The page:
As a personal finance go-getter, your world is doubtlessly full of important numbers. Be they bank statements, phone contacts, bills, savings, or interest rates, it can often feel like there are just so many different things to keep track of! What’s a savvy saver and smart investor to do?
The “Rule of 72”, that is. Ever wanted to know how long it would take for an investment to double in value? Well, this rule will tell you – even if, like your humble author, you could hardly keep your thoughts straight in high school math. Investopedia says:
“The ‘Rule of 72‘ is a simplified way to determine how long an investment will take to double, given a fixed annual rate of interest. By dividing 72 by the annual rate of return expressed as a percentage, investors can get a rough estimate of how many years it will take for the initial investment to duplicate itself.”
For example, if you have an investment with a 6% rate of return, your time to double will be 72 / 6, or 12 years. The actual math here is a little more complex, but the “rule” allows us to use a number that is easily remembered and easily divisible by a lot of different values.
This rule works both ways: if you want to know what rate of return you’ll need to double your investment in a certain number of years, divide 72 by the time frame desired. As another example, if you wished to double your money in ten years, you would divide 72 / 10 for a required rate of return of 7.2%
You can also use the rule of 72 for expenses like inflation or interest. If inflation rates go from 2% to 3%, your money will lose half its value in 24 years instead of 36. If college tuition increases at 5% per year (which is faster than inflation), tuition costs will double in 72/5 or about 14.4 years. If you pay 15% interest on your credit cards, the amount you owe will double in only 72/15 or 4.8 years! Now you can see just how applicable and valuable this rule is to many kinds of personal finance decisions.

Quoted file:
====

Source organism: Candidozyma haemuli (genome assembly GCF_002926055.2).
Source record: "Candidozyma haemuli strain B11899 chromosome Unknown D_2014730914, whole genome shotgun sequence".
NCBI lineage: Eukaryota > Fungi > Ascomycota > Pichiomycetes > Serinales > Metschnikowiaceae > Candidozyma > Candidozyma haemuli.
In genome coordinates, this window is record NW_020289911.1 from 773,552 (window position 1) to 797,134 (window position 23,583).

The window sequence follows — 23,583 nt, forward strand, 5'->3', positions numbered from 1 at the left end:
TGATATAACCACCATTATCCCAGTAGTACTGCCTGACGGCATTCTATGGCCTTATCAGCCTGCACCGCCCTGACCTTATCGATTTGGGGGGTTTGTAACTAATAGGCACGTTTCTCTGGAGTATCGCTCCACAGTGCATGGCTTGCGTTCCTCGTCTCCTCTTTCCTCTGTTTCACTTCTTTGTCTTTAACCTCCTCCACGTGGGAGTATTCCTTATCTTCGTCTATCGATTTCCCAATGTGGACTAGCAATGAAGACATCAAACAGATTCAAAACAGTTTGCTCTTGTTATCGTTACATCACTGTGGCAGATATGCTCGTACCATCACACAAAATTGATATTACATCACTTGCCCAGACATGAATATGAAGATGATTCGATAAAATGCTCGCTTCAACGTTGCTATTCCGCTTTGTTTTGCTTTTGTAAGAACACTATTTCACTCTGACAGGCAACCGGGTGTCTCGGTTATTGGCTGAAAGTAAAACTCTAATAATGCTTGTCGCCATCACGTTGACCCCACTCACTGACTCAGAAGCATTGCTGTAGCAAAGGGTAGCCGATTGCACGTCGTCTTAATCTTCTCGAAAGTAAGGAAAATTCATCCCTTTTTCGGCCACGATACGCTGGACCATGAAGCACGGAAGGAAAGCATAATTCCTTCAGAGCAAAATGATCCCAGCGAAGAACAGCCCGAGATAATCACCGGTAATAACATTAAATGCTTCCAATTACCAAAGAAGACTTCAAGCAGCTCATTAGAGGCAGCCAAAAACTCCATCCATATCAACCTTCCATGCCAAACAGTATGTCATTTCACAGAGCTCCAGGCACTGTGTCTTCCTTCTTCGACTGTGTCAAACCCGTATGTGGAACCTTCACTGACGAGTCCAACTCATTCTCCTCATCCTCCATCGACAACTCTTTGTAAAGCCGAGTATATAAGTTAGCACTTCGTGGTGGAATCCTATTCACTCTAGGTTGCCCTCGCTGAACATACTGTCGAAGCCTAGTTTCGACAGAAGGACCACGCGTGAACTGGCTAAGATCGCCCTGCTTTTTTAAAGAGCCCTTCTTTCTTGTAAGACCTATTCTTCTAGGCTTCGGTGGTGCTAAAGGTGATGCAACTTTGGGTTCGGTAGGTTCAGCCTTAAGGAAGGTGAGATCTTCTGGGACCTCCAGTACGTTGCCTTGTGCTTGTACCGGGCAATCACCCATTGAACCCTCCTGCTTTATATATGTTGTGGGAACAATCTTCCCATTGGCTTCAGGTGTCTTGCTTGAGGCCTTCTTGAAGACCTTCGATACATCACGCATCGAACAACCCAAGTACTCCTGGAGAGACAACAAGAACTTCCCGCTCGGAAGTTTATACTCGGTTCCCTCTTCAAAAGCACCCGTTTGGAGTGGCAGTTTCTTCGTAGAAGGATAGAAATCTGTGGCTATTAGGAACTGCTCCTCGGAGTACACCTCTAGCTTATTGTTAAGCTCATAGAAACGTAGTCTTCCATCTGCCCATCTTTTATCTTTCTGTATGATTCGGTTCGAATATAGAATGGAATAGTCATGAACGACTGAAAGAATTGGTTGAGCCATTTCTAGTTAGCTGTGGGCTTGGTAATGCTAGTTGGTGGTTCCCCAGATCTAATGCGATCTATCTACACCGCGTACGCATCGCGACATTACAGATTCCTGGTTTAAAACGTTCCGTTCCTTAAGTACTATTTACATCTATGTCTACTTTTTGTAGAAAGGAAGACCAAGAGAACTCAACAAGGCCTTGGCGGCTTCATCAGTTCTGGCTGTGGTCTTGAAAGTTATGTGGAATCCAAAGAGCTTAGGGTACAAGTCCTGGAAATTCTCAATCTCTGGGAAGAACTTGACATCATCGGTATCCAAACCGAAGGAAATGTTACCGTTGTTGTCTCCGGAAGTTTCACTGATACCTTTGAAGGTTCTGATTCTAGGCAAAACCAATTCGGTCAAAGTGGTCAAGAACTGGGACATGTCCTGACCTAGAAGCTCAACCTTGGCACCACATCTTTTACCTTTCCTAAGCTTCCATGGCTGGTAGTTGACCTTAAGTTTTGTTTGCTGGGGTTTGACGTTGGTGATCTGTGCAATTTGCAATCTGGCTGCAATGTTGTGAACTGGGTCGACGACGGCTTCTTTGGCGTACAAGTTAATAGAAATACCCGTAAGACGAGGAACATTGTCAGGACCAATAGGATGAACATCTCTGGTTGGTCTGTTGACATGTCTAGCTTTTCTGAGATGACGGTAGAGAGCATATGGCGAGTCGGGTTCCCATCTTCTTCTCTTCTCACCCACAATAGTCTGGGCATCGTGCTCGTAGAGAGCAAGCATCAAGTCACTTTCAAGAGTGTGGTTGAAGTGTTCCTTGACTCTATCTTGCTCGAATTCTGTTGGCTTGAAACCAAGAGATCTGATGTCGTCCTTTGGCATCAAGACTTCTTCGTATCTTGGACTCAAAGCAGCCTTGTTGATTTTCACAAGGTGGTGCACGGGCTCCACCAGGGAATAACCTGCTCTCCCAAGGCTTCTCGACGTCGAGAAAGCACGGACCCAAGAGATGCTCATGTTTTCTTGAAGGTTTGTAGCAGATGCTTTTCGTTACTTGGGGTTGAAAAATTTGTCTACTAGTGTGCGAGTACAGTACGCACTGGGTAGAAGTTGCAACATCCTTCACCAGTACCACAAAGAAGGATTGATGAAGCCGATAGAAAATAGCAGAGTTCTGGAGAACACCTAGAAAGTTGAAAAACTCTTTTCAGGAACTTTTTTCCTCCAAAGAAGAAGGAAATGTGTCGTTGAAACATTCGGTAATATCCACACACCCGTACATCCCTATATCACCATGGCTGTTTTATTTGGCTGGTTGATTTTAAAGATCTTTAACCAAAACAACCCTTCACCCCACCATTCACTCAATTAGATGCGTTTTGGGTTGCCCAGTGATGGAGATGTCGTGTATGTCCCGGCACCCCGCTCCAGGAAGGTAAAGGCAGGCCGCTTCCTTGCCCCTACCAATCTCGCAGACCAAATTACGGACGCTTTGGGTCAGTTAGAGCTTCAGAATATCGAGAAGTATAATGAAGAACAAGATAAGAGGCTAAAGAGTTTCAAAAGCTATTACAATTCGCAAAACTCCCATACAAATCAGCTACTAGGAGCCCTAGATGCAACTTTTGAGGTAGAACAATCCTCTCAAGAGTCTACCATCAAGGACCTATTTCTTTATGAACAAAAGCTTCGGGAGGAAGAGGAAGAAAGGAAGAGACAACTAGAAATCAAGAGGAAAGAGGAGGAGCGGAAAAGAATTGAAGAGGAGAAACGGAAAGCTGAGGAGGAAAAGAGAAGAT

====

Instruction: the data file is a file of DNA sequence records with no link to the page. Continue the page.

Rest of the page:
Finally, the rule of 72 can also be used to demonstrate the long term effects of period fees on investments such as mutual funds, life insurance, or private equity funds. For example, not counting any appreciation or depreciation, a mutual fund with a 3% annual loading and expense fee on principal invested will cut the principal in half over 24 years. Many investors and financial consumers don’t realize the long term effect of small percentage changes like these until it’s too late.
While the Rule of 72 is an exceptionally useful shorthand for many types of calculations, keep in mind that it is merely a tool for making estimations. There are many external factors that will also affect the time frame in which an investment will double in value. These include the type of investment, its size and the volatility of the investment instrument or security. If you calculate the doubling times for an increasingly high rate of return, the results get less and less accurate. Similarly, as the size of an investment grows, it’s better to use a more accurate calculation to find out its doubling time. In these cases, the approximations inherent in the “rule” will cause noticeable errors in the final result, which could leave you out of pocket in the future.
One Number, One Plan
With all these caveats in mind, the Rule of 72 is still a great shorthand for personal financial planning – at least before you double check your plan with a qualified, accredited source such as an accountant or investment planner. If you’re looking for a quick way to sketch out the broader goals of your financial plan, start with the most important number you’ll need!